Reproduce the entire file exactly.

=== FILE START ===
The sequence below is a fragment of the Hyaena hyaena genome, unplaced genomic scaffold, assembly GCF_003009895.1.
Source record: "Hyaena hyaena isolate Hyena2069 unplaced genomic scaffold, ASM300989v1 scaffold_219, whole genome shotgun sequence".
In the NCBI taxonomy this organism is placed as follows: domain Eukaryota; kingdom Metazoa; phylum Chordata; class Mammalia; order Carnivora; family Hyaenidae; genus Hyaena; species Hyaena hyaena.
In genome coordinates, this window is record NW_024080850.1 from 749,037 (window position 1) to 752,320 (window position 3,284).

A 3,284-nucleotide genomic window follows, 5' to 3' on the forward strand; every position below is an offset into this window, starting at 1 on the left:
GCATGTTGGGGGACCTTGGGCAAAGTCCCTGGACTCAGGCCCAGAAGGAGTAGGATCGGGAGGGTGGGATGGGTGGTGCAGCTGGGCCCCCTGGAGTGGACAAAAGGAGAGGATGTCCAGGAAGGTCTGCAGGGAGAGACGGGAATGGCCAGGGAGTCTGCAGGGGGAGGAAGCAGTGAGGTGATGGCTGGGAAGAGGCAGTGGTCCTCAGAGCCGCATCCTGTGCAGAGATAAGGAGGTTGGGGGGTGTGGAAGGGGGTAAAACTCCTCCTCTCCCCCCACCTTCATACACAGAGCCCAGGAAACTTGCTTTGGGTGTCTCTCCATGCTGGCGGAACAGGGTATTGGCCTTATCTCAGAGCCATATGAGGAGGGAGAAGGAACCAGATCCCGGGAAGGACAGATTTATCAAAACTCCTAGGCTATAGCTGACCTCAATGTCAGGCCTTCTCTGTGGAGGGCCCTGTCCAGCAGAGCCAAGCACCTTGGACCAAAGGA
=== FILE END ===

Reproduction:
The sequence below is a fragment of the Hyaena hyaena genome, unplaced genomic scaffold, assembly GCF_003009895.1.
Source record: "Hyaena hyaena isolate Hyena2069 unplaced genomic scaffold, ASM300989v1 scaffold_219, whole genome shotgun sequence".
In the NCBI taxonomy this organism is placed as follows: domain Eukaryota; kingdom Metazoa; phylum Chordata; class Mammalia; order Carnivora; family Hyaenidae; genus Hyaena; species Hyaena hyaena.
In genome coordinates, this window is record NW_024080850.1 from 749,037 (window position 1) to 752,320 (window position 3,284).

A 3,284-nucleotide genomic window follows, 5' to 3' on the forward strand; every position below is an offset into this window, starting at 1 on the left:
GCATGTTGGGGGACCTTGGGCAAAGTCCCTGGACTCAGGCCCAGAAGGAGTAGGATCGGGAGGGTGGGATGGGTGGTGCAGCTGGGCCCCCTGGAGTGGACAAAAGGAGAGGATGTCCAGGAAGGTCTGCAGGGAGAGACGGGAATGGCCAGGGAGTCTGCAGGGGGAGGAAGCAGTGAGGTGATGGCTGGGAAGAGGCAGTGGTCCTCAGAGCCGCATCCTGTGCAGAGATAAGGAGGTTGGGGGGTGTGGAAGGGGGTAAAACTCCTCCTCTCCCCCCACCTTCATACACAGAGCCCAGGAAACTTGCTTTGGGTGTCTCTCCATGCTGGCGGAACAGGGTATTGGCCTTATCTCAGAGCCATATGAGGAGGGAGAAGGAACCAGATCCCGGGAAGGACAGATTTATCAAAACTCCTAGGCTATAGCTGACCTCAATGTCAGGCCTTCTCTGTGGAGGGCCCTGTCCAGCAGAGCCAAGCACCTTGGACCAAAGGA